Looking back with our second Marathon des Sables medals now safely removed from proud necks, bodies (if not all race kit!) clean, swollen legs and feet receding to normality it seems almost surreal to think this time a week ago we were sitting happily in the dirt by the marathon stage finish line cheering all and sundry home after a liberatingly filthy week in the dust, wind and sweat of the far reaches of a Moroccan desert.
For us mere mortals the true test of the Marathon des Sables isn't necessarily about who can run the fastest from point a to but but truly about meeting the challenges the Sahara throws up at you .. be it blisters,dehydration, sunstroke, diarrhoea, sickness, exhaustion, injury, eating crap expedition food, sleeping rough on a bed too short and too hard or just being downright filthy. All of these things are ever present and it is simply about how you face and battle past them that counts in the end. THAT is what running the MdS is all about.
It is the management of the race, yourself and the supplies on your back that interact to make or break your week. What you take or leave: what can be lived without for the sake of weight to speed your pace. Everything from when to drink to how many squares of toilet paper can be used with each visit to the loo. Every little aspect affects your outcome.
And as a race? This one is truly a beast. A great big beautiful beast that sends each and every would-be finisher a challenge of their own to meet, greet and overcome to make claim to the fact they DID it.
I am hugely pround (and tearfully relieved) to say that although my week didn't go quite to plan I met the challenge and I too succeeded in doing just that wonderful thing .. finishing!
One small moment in the thousand more such moments; for everyone here; every day.
A quick recap for the interested?
We had a steady start to our week. Gav running beautifully but as ever committed to my pace for our overall positioning. Chapeau, mon mari. Don't know how you bear it myself!
Best stage of all being the incredibly tough yet awesomely scenic day two. The glory of this breathtaking stage and it's jebel climbs almost managing to keep my mind from an ever-present nausea that had me continuing to limit our running stretches. Sorry hon!
Hindsight being the wonderful thing she is I now realise by day three I was well behind the optimal hydration drag curve. Having felt nauseous since day one I obviously wasn't drinking enough when running. An earlier recognition of this insidiously lactic passenger in my gut would have avoided the huge amount of vomiting I then did from kilometre 2 of the 75.7km long stage four. Oops!
....... TEENY SCROLL ON LEFT IF YOU WANT MORE ..
I can honestly say right now that this day was the closest I have ever come to facing the possibility of a DNF (did not finish). Not that for one second I thought of quitting but that I had to face the reality that maybe just this once my body was not going to be able to do it for me. That I might be superfluous to any decision making to be done.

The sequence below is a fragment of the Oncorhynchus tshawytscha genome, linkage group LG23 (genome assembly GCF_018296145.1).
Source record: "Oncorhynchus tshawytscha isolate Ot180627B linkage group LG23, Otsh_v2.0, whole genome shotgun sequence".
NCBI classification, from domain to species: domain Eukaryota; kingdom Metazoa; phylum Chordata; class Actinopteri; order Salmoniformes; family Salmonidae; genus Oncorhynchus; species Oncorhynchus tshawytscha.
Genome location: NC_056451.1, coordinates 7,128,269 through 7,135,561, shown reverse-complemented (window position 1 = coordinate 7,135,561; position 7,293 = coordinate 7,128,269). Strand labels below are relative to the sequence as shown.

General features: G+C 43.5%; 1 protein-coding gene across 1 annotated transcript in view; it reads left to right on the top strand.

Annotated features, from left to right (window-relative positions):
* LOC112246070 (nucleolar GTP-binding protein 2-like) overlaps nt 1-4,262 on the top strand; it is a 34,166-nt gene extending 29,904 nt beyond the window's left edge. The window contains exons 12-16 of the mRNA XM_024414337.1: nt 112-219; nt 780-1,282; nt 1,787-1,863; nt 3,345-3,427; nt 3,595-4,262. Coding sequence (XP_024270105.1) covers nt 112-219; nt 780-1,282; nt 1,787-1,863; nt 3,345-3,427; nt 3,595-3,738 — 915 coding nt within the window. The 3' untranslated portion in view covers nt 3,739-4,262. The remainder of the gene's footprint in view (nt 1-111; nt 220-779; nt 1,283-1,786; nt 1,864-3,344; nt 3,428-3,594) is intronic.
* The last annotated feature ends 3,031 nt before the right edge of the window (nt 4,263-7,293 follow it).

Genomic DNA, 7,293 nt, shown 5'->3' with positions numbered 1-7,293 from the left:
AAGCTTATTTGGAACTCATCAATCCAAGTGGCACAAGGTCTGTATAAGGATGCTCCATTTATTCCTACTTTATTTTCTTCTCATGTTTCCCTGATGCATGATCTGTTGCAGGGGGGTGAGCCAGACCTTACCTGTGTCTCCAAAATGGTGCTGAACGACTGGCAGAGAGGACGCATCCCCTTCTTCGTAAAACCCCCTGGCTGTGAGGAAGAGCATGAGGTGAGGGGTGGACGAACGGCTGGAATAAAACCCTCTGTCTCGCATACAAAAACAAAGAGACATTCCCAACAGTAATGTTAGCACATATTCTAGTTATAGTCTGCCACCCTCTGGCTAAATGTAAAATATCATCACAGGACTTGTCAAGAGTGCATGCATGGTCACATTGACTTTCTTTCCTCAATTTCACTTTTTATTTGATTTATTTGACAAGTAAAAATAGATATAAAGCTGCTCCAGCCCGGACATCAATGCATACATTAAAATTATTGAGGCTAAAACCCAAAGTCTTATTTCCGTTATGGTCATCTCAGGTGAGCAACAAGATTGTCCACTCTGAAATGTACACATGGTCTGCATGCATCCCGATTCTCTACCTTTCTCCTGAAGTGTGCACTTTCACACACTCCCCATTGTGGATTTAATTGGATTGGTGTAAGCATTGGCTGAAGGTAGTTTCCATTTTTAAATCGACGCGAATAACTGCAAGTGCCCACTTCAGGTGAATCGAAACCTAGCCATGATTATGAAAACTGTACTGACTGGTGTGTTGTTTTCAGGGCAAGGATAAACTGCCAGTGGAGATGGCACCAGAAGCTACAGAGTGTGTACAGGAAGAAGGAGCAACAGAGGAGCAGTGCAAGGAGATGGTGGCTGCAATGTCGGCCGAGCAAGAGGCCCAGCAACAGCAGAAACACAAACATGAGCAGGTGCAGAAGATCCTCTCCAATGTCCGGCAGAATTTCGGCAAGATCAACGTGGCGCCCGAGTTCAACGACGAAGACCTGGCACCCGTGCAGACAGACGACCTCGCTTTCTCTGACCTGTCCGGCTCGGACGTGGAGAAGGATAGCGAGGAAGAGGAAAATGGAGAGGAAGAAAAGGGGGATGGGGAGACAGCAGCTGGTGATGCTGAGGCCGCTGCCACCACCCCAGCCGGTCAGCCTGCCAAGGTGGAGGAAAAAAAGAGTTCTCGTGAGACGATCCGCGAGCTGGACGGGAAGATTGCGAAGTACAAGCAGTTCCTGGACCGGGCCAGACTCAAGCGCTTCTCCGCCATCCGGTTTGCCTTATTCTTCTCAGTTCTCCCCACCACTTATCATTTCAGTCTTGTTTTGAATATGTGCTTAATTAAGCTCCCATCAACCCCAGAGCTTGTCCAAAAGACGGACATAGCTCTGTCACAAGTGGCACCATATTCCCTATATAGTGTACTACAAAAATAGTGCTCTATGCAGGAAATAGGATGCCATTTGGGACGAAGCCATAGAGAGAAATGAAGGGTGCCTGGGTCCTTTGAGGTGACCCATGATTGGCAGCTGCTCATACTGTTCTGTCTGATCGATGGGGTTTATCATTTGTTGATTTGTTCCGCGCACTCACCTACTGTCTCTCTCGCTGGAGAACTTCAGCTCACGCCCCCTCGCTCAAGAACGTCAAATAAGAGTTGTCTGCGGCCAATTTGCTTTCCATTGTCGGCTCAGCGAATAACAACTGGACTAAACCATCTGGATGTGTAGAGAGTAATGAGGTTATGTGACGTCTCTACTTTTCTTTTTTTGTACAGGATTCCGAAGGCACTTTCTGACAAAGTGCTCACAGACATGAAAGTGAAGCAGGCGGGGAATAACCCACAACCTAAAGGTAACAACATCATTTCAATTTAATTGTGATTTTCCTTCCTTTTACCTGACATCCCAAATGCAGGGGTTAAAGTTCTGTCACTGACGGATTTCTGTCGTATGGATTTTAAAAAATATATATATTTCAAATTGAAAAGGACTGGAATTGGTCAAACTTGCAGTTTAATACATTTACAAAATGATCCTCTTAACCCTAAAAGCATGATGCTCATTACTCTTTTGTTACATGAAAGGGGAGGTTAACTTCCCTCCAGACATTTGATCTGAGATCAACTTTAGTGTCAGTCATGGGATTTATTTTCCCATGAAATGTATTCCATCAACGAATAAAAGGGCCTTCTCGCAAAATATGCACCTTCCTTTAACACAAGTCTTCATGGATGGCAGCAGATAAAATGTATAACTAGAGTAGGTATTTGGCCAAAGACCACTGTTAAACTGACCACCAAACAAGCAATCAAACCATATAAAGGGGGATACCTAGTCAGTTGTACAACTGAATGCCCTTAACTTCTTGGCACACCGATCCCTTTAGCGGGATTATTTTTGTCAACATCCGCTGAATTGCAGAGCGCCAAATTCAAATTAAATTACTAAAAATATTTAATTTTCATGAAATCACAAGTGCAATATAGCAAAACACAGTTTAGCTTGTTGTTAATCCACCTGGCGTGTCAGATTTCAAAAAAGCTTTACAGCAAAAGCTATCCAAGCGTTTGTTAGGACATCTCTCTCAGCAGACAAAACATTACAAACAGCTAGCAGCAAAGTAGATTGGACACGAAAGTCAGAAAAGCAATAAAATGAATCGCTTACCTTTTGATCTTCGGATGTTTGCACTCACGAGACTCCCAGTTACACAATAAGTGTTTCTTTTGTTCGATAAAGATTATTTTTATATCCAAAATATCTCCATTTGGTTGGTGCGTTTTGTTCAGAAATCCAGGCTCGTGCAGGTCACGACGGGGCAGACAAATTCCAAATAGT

Fear running through my mind while projectile orange goop seemed in control of a wonky body with tunnel vision was not good. This was not me. Where are the Doc Trotters (miracle race medics)? Where is Check Point 2? My focus was on getting only there at this moment and the help they could give me. The fact that we were only at 21km at this stage was meaningless to me though it weighed heavily on Gav. I just wanted to stay in the race at this point and now the doc's had the call, not me.
An hour and a half of slowing sipping rehydrant and not throwing it straight back up was the key. Poor Gavie trolling the CP as even the Korean cow went through ahead of us! Calculating and recalculating a plan that had gone totally array. Poor boy trying not to drink his next leg's water as he cooked in the boiling sun and I cooled in the hospital tent. Both of us wondering how this would end .. or trying NOT to wonder ..
When the doc's finally gave me the all clear to get back on the road (plus a 30 min penalty for extra water giving Gavie the family win though we trod the path side by side!) it was with ecstatic jubilation on my part even if an incredibly wary, somewhat ginger step. Every time I pushed the pace at all the lactic would kick up in my belly and had to be settled with the rather nervous chomping of a rationed macadamia.
But it is THIS stage I call my triumph for the race.
We could only yomp in the final 54.7km but we did it in one steadily determined hit that only totalled 3 hours more than 2008's long one in the end!? We even (quite quickly I am relieved to say) took the cow. Thank GOD!! Possible divorce there!
And crossing the darkened line that night was my "moment" for this race. Relief, pride, joy, tears .. simple words to describe a world of emotion that even now wells me up.
And there by my side? My boy. My protector. My heart. My other half. My cook. My packer. My love. Not a step we have not taken together. We made it. You and me. We made it.
And now a whole day off to mend for the marathon and one final chance to really have a lash out on this course. For me and for my boy who has so steadfastly kept my side all week.
Hard enough not to be able to run for me, but when that means he can't run either the weight of our disappointment felt much more than doubled. I, he, WE deserve a run!
And run we did!
I am thrilled to say we absolutely blitzed this stage! 100% healthy. Wings on my back. Matching Gavie step for powerful step. We flew! Running how we had planned for what seemed the first time all week.
Strong. Balanced. Unstoppable.
I say hand on heart the best run of my life. Topped off with a finisher medal, bisoux from Patrick (race guru) and the chance to cheer home friends, old and new, as they also crossed their finishing lines.
We are so happy. So proud of us ALL.
5 years to forget this now before the next? Who knows .. never say never!